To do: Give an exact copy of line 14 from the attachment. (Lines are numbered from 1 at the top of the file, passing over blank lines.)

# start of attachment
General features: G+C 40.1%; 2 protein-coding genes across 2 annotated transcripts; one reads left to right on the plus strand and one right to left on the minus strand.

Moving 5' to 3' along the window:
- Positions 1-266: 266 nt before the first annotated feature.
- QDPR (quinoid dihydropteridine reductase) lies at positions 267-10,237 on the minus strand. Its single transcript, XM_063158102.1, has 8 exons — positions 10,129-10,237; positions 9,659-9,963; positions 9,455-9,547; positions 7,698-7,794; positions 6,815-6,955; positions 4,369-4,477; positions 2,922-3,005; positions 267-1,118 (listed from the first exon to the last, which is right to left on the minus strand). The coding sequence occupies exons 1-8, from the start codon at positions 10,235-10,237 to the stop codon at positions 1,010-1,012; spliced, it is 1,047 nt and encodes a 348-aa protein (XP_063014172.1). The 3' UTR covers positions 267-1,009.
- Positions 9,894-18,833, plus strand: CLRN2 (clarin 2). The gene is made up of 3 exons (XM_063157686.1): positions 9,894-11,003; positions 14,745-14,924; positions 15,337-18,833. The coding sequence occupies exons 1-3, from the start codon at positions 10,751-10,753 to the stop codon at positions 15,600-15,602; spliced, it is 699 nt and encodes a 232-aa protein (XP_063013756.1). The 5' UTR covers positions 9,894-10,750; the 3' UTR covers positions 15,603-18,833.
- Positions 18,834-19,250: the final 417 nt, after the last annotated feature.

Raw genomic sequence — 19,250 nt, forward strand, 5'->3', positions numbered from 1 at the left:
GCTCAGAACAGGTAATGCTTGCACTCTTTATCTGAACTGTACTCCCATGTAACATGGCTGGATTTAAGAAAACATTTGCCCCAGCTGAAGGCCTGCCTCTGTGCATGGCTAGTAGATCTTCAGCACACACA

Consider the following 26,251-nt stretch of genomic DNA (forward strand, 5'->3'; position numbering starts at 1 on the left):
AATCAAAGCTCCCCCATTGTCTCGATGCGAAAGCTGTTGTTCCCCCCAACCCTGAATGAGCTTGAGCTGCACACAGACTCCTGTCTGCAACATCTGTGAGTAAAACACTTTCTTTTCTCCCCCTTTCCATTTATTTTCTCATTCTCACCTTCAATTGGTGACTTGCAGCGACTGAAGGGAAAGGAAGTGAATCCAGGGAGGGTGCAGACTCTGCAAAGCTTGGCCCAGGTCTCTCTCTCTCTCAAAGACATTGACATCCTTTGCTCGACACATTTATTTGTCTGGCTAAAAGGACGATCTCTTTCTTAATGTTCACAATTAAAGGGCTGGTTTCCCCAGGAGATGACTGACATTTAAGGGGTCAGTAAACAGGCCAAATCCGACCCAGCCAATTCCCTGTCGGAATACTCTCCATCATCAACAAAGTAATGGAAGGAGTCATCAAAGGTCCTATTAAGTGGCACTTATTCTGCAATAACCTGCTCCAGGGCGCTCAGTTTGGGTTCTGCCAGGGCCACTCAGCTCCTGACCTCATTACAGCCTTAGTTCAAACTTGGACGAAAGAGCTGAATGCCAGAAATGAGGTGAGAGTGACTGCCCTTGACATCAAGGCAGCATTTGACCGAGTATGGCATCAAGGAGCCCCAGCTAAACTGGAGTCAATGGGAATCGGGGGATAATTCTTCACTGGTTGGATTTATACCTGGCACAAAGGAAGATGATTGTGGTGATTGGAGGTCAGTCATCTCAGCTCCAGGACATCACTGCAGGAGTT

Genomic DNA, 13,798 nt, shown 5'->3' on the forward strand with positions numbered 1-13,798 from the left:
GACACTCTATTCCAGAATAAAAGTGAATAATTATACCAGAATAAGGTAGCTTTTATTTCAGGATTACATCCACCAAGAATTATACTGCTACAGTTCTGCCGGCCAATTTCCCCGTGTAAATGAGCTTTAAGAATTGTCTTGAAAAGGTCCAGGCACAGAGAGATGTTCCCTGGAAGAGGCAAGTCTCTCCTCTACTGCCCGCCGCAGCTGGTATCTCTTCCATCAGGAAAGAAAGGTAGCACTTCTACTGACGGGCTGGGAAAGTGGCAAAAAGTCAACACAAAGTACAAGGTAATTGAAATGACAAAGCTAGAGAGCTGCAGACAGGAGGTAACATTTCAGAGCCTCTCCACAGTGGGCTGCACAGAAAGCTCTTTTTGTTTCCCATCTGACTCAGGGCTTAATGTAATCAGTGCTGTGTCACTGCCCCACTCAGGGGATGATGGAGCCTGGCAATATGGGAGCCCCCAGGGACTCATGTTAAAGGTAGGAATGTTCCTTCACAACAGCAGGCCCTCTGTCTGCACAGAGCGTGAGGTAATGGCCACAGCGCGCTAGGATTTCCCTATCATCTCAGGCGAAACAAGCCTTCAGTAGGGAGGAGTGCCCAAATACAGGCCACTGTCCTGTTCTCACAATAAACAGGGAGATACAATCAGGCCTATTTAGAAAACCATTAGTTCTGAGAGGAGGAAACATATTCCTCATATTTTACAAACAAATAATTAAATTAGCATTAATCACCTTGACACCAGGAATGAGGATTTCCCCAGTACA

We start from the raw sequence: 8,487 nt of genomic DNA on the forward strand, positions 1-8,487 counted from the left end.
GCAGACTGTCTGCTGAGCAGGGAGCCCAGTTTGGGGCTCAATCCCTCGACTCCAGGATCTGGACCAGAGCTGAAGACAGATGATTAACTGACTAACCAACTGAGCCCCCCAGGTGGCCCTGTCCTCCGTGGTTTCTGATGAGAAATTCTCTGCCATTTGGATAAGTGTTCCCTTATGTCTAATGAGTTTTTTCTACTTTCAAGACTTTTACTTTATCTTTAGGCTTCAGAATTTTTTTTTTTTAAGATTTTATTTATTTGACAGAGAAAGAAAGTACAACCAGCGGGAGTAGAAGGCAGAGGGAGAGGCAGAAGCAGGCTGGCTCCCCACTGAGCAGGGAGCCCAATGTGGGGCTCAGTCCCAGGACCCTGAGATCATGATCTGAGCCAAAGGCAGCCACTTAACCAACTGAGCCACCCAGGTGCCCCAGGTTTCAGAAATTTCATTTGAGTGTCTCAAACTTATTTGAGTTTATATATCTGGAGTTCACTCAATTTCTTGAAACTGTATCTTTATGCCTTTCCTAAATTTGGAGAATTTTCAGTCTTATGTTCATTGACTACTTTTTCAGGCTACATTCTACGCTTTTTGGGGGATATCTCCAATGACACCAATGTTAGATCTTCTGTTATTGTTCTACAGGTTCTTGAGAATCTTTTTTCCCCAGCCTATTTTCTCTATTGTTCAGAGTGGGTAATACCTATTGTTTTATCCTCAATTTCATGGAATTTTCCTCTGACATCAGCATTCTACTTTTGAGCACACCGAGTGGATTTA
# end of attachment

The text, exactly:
GCAGACTGTCTGCTGAGCAGGGAGCCCAGTTTGGGGCTCAATCCCTCGACTCCAGGATCTGGACCAGAGCTGAAGACAGATGATTAACTGACTAACCAACTGAGCCCCCCAGGTGGCCCTGTCCTCCGTGGTTTCTGATGAGAAATTCTCTGCCATTTGGATAAGTGTTCCCTTATGTCTAATGAGTTTTTTCTACTTTCAAGACTTTTACTTTATCTTTAGGCTTCAGAATTTTTTTTTTTTAAGATTTTATTTATTTGACAGAGAAAGAAAGTACAACCAGCGGGAGTAGAAGGCAGAGGGAGAGGCAGAAGCAGGCTGGCTCCCCACTGAGCAGGGAGCCCAATGTGGGGCTCAGTCCCAGGACCCTGAGATCATGATCTGAGCCAAAGGCAGCCACTTAACCAACTGAGCCACCCAGGTGCCCCAGGTTTCAGAAATTTCATTTGAGTGTCTCAAACTTATTTGAGTTTATATATCTGGAGTTCACTCAATTTCTTGAAACTGTATCTTTATGCCTTTCCTAAATTTGGAGAATTTTCAGTCTTATGTTCATTGACTACTTTTTCAGGCTACATTCTACGCTTTTTGGGGGATATCTCCAATGACACCAATGTTAGATCTTCTGTTATTGTTCTACAGGTTCTTGAGAATCTTTTTTCCCCAGCCTATTTTCTCTATTGTTCAGAGTGGGTAATACCTATTGTTTTATCCTCAATTTCATGGAATTTTCCTCTGACATCAGCATTCTACTTTTGAGCACACCGAGTGGATTTA